Second, putting your ideas down in words will help you evaluate them and determine whether they’re good enough to continue to explore, or if they should be filed away for later consideration.

When to do a brain dump?

The list may look a little bit different for everyone. But here are some major moments that I know I need a brain dump:

  • When you can’t focus on what you are working on;
  • When you are working long hours but not getting much done;
  • When you are about to start a new project;
  • When you are moving or traveling to somewhere else;
  • When you experience major changes in life, like a new relationship or a new job;
  • When you lose something or someone important;

These are all critical moments where you may have a lot of new tasks to tackle and decisions to make. Brain dump will help to calm your nerves down and to get you in a problem-solving mode.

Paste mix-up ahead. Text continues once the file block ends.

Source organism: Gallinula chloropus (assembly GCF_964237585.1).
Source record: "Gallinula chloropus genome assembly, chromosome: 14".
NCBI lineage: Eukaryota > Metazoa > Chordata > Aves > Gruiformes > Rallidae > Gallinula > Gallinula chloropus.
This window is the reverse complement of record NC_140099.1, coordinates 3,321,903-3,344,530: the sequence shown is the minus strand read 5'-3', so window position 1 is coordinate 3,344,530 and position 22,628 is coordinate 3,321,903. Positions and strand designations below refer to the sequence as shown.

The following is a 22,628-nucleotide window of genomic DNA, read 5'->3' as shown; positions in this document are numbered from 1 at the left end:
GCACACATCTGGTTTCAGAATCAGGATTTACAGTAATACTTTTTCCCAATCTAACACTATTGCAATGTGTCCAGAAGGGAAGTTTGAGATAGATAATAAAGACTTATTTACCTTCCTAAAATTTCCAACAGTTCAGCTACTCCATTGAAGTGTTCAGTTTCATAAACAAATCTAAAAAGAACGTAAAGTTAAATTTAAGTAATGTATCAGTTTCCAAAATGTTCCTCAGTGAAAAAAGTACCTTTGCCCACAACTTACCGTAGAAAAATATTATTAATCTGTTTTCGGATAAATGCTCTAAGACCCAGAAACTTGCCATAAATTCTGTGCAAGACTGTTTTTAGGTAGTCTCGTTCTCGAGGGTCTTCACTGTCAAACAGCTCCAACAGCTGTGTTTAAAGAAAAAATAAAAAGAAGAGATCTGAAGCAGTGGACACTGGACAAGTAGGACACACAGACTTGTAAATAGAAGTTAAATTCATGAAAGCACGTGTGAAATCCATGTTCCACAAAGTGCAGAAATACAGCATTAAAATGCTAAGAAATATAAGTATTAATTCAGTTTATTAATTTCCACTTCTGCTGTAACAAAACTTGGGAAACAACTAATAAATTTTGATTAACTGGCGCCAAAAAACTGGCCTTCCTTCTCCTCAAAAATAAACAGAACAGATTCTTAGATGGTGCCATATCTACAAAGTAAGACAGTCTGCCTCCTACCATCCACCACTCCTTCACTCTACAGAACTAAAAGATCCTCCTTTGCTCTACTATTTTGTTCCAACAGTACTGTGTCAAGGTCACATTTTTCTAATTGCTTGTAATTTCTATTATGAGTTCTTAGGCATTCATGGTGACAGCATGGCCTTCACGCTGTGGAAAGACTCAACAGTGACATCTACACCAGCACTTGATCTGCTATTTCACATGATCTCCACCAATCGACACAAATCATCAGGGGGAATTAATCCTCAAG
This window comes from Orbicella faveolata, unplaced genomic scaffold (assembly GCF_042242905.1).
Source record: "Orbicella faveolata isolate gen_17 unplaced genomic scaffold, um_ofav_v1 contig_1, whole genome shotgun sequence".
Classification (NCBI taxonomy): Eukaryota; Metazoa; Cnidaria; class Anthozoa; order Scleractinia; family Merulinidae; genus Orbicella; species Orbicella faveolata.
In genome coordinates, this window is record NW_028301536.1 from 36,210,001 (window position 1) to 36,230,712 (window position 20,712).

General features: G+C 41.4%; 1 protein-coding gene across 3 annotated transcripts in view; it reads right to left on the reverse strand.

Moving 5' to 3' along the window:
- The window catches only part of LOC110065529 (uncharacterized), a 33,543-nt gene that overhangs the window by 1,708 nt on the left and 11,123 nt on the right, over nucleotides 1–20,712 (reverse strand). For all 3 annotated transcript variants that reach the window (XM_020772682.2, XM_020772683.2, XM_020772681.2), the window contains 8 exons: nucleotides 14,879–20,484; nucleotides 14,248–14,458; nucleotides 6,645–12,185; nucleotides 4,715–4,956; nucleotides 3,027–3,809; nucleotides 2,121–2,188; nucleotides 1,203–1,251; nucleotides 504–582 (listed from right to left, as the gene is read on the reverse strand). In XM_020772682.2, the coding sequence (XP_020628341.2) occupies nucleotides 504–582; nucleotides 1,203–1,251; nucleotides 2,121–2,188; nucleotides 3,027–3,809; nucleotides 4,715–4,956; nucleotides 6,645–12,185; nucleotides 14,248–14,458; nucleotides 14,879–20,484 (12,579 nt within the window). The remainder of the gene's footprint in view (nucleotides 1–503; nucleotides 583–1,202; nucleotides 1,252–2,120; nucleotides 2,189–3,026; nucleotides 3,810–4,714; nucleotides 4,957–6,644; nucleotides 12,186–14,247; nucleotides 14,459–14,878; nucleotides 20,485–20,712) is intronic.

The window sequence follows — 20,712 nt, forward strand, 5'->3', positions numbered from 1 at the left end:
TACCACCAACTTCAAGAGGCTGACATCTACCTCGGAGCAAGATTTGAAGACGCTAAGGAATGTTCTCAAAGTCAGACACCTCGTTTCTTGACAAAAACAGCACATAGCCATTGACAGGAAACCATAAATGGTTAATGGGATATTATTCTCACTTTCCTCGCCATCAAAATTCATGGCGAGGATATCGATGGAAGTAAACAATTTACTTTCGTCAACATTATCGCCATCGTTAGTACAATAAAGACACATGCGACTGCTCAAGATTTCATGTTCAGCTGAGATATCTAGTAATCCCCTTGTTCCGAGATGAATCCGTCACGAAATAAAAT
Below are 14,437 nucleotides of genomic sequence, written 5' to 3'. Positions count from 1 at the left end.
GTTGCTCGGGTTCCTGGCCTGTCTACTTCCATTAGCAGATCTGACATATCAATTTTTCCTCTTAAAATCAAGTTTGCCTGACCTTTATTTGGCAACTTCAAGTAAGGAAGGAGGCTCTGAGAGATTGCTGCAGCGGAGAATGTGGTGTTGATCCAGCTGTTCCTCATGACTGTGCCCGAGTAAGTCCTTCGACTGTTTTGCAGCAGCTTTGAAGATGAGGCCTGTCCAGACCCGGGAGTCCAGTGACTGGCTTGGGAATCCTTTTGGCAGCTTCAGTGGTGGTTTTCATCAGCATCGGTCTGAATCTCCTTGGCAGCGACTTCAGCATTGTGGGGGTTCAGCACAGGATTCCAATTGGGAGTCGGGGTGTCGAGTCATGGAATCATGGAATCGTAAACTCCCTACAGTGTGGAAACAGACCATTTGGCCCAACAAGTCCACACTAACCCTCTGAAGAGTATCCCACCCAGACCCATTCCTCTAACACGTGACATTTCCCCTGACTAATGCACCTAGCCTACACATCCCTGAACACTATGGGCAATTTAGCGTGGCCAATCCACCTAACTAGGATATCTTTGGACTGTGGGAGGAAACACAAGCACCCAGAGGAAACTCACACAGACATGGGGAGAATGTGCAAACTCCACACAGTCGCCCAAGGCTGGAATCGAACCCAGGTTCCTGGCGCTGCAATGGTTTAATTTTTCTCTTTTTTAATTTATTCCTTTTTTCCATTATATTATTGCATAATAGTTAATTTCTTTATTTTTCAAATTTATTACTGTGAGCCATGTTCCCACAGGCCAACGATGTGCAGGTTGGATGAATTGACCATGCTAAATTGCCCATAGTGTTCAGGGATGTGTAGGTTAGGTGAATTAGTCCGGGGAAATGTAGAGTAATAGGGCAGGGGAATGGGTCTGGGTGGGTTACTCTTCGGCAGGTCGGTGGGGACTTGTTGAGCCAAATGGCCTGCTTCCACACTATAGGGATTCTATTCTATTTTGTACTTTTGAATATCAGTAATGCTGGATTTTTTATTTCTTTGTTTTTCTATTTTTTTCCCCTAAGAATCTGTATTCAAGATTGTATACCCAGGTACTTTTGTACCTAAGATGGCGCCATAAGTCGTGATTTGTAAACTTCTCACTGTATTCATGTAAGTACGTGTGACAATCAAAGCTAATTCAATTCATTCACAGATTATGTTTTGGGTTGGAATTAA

Related post:

Want to find out more about how slowing down and focusing on the present can help you be more productive? Then the see post below:

 

 

How to do a brain dump

The trick to a successful brain dump is to not think too much about what you’re doing.  Don’t try to write in your neatest handwriting, or stop and think about what makes the most sense.

Think of it as if you were playing that first word that pops into your head game and just run through everything as fast as you can.

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Your original list won’t be organised, or neat, or pretty.  It will most likely be chicken scratch, and a little bit of gibberish, but that’s okay.